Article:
Though he frets that the long hours he puts in laboring for the people of the Empire State have damaged his home life, the lure of what he calls the "beautiful profession" is too strong. Soon our hero is battling Ed Koch, Lew Lehrman, and the forces of reaction. Most of this is dull potatoes indeed, although the diligent reader may ferret out hints that Mario is motivated by more than mere power-lust. Savor this gem: "The political power one wins is good for the good it can do. The acceptance is good for the political power it gives. The joy of winning is the joy of having an opportunity to do the good."

Between lucubrations, Mario the Good spends scores of pages doling out fulsome praise for everyone from goofy Sen. Alan Cranston ("bright, progressive, pleasant") to the lowliest Brooklyn ward heeler. Virtually every man, woman, child, and household pet Cuomo came into contact with during his campaign is eulogized. A grateful winner? Perhaps. But also a savvy politician who'll need these people again in 1986, a reelection he hopes will put his name on everybody's short list two years hence.

Not to spoil the ending, but Mario wins. He describes his coalition as "labor, business, homeowners, minorities, the disabled, those who work and those who want to work but can't." (New York's Aleut population is omitted—I believe it's a publisher's error.) But don't mistake this for the usual Democratic promise-the-saps-everything triumph. For Cuomo's campaign had a theme, a motif that invested every nostrum he advanced and every speech he gave with a dignity rare in politics. Mario spoke of the family.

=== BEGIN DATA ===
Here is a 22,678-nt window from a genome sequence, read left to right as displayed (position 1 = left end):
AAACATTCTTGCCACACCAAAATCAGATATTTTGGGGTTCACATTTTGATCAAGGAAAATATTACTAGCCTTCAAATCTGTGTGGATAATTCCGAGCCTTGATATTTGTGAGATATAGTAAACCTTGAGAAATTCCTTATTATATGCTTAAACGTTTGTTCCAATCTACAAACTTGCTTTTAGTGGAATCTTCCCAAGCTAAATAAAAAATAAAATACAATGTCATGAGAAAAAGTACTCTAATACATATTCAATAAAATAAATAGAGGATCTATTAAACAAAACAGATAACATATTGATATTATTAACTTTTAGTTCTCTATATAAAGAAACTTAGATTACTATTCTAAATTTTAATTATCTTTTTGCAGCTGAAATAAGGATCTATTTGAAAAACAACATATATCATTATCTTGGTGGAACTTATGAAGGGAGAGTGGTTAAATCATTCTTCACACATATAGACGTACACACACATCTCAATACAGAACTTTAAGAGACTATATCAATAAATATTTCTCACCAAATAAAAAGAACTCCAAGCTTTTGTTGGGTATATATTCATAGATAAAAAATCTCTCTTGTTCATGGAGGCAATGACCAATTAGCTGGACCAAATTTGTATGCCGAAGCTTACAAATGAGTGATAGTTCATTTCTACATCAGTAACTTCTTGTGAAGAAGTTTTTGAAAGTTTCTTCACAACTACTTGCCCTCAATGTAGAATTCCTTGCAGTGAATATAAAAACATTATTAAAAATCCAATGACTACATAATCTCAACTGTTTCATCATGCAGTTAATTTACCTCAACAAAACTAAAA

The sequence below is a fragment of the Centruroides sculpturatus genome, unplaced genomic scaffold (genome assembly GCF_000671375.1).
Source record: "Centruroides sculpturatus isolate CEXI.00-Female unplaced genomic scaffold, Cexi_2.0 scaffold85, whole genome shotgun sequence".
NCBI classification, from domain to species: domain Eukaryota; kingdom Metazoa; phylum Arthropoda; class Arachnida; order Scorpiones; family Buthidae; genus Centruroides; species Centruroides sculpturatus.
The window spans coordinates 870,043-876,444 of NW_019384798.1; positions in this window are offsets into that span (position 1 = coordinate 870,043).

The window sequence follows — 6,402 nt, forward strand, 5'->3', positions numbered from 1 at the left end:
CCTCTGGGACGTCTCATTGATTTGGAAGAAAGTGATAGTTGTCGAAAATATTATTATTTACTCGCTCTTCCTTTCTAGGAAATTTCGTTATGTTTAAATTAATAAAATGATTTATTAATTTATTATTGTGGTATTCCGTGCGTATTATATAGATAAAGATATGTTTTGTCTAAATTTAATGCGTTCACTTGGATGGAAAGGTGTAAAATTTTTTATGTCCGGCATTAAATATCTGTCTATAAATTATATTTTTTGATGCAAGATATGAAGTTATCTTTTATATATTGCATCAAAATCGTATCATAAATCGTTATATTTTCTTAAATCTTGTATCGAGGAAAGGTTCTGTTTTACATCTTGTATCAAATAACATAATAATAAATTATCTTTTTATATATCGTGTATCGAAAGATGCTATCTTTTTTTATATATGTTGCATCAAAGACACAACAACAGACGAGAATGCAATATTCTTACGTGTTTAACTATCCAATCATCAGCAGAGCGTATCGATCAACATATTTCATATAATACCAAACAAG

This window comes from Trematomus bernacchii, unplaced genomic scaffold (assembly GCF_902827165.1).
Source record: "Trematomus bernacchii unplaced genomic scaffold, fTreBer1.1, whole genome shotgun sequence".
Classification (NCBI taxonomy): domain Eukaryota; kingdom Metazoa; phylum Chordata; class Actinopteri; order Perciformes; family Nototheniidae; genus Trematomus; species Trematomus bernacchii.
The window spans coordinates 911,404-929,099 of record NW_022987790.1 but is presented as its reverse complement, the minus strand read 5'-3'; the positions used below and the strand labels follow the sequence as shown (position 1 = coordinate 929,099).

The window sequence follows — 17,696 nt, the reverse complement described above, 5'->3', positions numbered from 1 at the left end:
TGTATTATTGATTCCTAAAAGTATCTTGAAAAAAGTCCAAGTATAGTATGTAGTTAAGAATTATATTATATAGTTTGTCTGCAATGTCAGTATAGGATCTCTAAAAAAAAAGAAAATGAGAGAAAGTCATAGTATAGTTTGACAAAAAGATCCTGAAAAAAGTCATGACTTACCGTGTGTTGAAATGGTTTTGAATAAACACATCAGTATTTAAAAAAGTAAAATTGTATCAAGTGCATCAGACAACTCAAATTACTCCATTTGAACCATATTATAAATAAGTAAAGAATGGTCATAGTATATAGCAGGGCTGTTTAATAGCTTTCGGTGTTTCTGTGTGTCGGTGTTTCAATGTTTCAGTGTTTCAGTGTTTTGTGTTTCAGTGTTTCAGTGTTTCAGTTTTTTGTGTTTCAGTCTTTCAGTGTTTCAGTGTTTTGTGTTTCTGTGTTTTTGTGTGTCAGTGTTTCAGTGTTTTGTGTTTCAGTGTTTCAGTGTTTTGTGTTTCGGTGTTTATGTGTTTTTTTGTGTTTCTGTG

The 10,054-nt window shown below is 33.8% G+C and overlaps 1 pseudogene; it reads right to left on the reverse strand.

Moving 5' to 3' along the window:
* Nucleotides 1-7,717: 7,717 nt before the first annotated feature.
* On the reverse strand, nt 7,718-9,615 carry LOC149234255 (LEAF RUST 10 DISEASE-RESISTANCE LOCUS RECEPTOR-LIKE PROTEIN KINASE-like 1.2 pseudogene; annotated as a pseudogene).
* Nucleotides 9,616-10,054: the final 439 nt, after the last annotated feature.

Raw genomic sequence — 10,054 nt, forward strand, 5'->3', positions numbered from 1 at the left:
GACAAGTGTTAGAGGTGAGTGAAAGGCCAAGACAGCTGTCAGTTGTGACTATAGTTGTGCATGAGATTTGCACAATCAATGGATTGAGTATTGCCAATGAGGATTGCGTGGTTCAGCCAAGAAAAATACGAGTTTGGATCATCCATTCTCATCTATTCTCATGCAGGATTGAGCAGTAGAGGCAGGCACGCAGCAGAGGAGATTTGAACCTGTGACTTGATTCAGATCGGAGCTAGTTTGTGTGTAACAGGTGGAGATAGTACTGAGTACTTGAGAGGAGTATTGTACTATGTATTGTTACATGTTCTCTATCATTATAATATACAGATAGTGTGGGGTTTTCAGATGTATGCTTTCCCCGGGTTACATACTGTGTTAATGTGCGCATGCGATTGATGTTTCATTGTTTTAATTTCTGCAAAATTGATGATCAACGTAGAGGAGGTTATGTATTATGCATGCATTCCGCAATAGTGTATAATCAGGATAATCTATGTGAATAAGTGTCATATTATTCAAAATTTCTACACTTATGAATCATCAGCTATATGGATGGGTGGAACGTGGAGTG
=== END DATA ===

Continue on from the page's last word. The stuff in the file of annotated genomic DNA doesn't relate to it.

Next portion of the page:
His own family is, by all accounts, exemplary. Momma and Papa Cuomo were Neapolitan immigrants who entered this country penniless and illiterate and, with equal parts of love, thrift, and hard work, built a respectable grocery business in Queens. Their children were raised in the Catholic Church, whence Mario apparently acquired a missionary zeal to do good for others. Indeed, he believes Christianity demands its votaries "try to do good things for other people…insistently." An eminently worthy raison d'être—for a private citizen.

Alas, Cuomo conducts statecraft as though New York were his living room and its residents his prepubescent children. He fused his militant do-goodism with his reverence for the kinfolk to produce the most arresting political metaphor of the decade—the Family of New York. Just as the Cuomos shared their burdens and blessings, so must New Yorkers begin "feeling one another's pain, sharing one another's blessings, reasonably, equitably, honestly, fairly." If such sharing strengthens the family, asks Mario, "why shouldn't that be true for polities as well?"